Aaron Lim: The Art of War for social media strategy

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Marketing executives are being urged to look to the US Marines for making waves in the digital market place. Photo / Thinkstock
Marketing executives are being urged to look to the US Marines for making waves in the digital market place. Photo / Thinkstock

Marketing executives, particularly those in North America often look to military strategies for insights into winning in the market-place.

Unfortunately for those marketing executives, the reliance on grossly oversimplified summaries of Sun Tzu and Clausewitz are likely to do more harm than good to their marketing strategies, especially with the advent of social media.

The influence of Carl von Clausewitz's seminal book On War is still dominant and pervasive. It remains a cornerstone of western military doctrine and provides a conceptual framework for military strategy in the 21st century.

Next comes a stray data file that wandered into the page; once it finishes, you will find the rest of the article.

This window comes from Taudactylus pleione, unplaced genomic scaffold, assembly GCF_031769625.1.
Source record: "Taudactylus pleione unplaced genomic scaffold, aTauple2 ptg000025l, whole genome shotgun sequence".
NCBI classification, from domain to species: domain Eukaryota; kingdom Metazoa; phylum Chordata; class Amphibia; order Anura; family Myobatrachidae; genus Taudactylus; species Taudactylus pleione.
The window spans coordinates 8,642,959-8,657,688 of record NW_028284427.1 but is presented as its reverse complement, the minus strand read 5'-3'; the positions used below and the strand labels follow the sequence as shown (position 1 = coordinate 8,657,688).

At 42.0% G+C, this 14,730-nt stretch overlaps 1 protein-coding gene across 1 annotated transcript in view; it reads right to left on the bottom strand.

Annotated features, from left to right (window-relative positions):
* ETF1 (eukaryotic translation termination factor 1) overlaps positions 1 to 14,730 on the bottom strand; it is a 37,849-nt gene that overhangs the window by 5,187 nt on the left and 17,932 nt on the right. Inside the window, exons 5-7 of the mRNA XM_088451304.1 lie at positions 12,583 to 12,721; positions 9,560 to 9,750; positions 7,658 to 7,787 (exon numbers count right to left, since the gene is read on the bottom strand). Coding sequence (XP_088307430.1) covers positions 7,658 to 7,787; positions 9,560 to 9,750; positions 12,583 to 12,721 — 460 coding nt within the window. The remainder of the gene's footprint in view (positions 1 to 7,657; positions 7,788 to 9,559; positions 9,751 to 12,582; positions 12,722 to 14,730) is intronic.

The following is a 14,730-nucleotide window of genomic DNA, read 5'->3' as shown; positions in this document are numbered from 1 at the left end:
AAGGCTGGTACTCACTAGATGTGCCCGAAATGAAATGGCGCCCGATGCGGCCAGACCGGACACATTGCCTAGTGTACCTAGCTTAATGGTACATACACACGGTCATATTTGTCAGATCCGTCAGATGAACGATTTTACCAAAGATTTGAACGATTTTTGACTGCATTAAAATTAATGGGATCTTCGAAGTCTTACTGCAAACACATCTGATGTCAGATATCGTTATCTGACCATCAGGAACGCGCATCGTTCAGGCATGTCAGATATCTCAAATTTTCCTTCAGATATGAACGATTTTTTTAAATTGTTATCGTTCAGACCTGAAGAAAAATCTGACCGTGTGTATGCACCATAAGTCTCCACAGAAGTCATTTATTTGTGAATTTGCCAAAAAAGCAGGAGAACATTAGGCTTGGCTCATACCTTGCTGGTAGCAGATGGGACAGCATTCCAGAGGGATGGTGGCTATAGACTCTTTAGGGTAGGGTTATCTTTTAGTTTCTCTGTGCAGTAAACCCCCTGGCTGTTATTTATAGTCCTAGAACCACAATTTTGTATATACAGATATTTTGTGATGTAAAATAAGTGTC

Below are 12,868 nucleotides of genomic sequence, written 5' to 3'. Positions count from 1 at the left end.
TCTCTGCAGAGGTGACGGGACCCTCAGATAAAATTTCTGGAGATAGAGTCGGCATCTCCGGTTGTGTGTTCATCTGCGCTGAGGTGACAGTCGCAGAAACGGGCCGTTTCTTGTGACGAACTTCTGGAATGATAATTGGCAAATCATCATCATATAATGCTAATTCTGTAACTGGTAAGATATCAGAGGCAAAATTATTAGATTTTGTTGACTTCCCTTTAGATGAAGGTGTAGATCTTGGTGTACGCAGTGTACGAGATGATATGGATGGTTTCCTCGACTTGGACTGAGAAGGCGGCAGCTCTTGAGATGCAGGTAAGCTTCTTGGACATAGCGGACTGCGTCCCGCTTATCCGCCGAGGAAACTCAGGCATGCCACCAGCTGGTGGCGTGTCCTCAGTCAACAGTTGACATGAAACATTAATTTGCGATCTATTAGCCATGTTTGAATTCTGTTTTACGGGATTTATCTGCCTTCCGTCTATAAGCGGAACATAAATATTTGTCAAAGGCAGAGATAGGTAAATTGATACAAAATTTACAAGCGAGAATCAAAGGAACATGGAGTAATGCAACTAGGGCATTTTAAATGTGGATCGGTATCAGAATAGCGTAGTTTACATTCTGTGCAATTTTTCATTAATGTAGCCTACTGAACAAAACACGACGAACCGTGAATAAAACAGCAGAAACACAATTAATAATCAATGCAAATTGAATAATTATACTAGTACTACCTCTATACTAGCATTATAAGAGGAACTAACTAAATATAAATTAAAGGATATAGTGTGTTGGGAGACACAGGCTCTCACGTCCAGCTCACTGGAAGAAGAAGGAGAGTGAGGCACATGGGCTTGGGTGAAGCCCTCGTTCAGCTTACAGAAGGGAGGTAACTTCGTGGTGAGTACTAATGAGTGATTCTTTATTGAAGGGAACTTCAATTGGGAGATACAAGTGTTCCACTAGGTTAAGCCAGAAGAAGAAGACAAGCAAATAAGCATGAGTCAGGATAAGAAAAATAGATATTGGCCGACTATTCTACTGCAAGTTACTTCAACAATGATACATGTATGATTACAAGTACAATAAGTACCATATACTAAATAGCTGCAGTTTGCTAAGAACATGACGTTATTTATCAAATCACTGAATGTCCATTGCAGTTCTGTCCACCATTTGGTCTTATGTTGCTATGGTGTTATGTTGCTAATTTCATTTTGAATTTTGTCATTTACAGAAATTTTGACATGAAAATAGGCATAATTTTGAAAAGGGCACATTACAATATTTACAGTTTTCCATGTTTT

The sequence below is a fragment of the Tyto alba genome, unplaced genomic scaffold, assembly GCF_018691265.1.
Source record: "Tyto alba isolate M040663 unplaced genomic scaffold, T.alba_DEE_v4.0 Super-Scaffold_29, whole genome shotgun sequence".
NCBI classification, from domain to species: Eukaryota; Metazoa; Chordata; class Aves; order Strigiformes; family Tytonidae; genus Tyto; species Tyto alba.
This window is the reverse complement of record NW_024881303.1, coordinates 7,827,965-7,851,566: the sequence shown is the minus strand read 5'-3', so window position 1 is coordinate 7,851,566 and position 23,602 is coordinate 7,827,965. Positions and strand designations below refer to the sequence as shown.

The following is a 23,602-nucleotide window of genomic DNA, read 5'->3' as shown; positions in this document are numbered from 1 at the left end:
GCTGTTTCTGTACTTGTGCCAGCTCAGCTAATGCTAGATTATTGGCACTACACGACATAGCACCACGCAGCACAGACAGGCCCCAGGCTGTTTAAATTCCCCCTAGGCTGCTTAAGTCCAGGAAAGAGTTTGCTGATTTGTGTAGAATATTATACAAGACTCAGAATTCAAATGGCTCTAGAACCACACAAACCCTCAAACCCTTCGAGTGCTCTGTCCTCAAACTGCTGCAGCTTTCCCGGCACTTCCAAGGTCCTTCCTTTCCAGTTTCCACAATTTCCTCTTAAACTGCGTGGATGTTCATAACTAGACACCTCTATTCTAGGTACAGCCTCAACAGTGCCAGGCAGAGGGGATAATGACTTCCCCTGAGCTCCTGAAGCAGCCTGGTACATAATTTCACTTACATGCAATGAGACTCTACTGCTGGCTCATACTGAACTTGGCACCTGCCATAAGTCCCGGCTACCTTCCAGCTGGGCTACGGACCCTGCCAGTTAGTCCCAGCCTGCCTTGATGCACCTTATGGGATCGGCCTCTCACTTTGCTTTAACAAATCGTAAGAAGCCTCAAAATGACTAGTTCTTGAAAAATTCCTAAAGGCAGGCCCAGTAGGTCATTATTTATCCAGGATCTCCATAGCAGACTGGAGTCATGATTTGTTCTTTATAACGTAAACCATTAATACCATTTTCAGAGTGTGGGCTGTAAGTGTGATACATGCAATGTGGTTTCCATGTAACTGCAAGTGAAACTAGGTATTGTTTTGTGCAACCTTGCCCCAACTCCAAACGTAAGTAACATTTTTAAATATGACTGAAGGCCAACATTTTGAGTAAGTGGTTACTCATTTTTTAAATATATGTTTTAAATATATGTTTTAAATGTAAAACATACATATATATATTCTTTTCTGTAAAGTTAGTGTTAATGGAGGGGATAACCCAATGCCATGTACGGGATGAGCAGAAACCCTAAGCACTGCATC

Marketing executives are now also being urged to consider the US Marine Corp's Counter-Insurgency Warfare (COIN) doctrine for today's "digital market place".

While there are valid lessons to be learnt from Clausewitz and COIN doctrine in the corporate world, it is not simply a matter of lifting quotes from the manuals and putting them straight into a marketing plan.

A basic understanding of Clausewitzian strategy and COIN doctrine is necessary before adapting these concepts for the corporate marketer, especially those who are scrambling to address the current zeitgeist- social media.

Clausewitz and COIN Doctrine 101 for Social Media

"War is neither an art nor a science. It would be better, instead of comparing it with any other art, to liken it to business competition, which is also a conflict of human activities and interests."- Clausewitz

A crucial aspect of Clausewitz's theory was that war has a dual nature, subjective and objective.

The objective nature of war remains constant, at its core war is a violent clash of human interests.